Nowitzki had the gumption to suggest that the officials should have cautioned the Mavericks instead of expecting them to know the rules.

"I think that the referee, he needed to wait a little bit, and obviously they should know that we don't want to waste our timeout," he said.

This may be a minor point lost in the din of whining and complaints, but players usually are required to have a general grasp of the rules of the game they play.

And if there was a lack of cooperation on the part of the referees, could you blame them? Had they had turned on their hotel room TV at any time Saturday night, they would have seen Johnson filibustering on the discrepancy of both the number and severity of the foul calls throughout the series.

Since winning the first two games at home, the Mavericks have been knocked off stride by a number of factors - real or imagined - that do not faze teams with mental toughness. The allures of South Beach, an unfavorable league ruling and a perceived tilted whistle should not present much of a challenge to a team that claims to be serious about winning a title.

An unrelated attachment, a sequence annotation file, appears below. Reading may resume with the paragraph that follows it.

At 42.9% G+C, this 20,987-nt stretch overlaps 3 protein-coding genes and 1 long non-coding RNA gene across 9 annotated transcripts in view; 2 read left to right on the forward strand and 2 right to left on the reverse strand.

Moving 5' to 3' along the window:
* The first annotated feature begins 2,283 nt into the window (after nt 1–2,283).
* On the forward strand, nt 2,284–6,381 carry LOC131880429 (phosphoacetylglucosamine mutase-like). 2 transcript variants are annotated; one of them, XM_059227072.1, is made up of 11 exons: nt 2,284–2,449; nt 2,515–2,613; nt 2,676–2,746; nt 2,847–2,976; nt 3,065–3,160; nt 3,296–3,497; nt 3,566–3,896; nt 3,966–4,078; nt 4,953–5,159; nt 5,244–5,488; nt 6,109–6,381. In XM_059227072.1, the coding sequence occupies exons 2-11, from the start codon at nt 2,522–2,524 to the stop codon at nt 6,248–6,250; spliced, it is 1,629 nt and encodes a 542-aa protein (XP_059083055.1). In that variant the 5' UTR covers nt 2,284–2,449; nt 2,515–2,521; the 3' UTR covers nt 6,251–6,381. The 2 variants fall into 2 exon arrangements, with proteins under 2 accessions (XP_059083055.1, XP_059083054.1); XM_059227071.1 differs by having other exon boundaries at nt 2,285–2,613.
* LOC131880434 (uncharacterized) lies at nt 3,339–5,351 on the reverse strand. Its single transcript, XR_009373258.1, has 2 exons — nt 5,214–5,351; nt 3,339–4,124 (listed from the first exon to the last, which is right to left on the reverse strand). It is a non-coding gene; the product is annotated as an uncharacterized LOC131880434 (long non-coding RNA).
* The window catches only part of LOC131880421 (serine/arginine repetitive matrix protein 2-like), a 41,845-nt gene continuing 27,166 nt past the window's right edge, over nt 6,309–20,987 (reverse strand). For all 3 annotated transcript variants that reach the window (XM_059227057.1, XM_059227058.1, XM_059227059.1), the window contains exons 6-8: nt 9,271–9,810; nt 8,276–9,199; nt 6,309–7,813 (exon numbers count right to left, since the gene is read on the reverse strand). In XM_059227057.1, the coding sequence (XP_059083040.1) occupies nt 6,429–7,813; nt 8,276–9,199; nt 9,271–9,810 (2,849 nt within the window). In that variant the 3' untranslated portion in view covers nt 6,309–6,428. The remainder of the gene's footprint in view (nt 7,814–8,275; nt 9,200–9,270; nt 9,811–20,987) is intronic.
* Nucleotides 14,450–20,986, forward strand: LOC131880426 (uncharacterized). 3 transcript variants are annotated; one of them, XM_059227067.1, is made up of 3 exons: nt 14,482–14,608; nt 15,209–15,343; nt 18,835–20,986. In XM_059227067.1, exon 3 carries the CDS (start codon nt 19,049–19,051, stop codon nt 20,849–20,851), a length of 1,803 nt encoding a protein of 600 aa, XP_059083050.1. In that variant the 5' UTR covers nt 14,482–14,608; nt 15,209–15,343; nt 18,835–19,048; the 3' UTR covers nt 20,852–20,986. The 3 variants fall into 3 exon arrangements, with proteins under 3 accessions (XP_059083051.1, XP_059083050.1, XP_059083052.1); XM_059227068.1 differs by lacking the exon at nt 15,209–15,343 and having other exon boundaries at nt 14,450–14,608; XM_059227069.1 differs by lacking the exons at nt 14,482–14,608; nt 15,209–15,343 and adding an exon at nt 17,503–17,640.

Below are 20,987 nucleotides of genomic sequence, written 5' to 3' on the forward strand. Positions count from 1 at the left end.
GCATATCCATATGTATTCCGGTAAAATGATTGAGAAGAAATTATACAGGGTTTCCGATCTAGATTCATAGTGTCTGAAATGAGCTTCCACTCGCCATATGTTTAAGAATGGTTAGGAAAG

Instead of advancing low-level conspiracy theories and displaying an unhealthy paranoia, Johnson and his players should be using the many things they did well in Game Five as a foundation for the rest of the series, which will be on their home floor.

Coming off a 24-point loss, playing without one of their best scorers and watching their top player struggle again, the Mavericks still built a double-digit lead and nearly nursed it all the way home in a hostile environment. They regained the rebounding edge and made big positive plays to take the lead in the waning seconds of the fourth quarter and overtime.

"I don't know if anybody could respond in this game even the way we responded," Johnson said, which had an air of truth to it.

For the second time in the postseason, the Mavericks will be playing an elimination game Tuesday night. They can continue their current frame of mind, which almost certainly will make them the third team in NBA history to blow a 2-0 lead in the Finals.

Or they can find a way to restore the relatively new mental toughness they have displayed on occasion, as they did on the home court of the defending champion San Antonio Spurs in Game Seven of the Western Conference semifinals.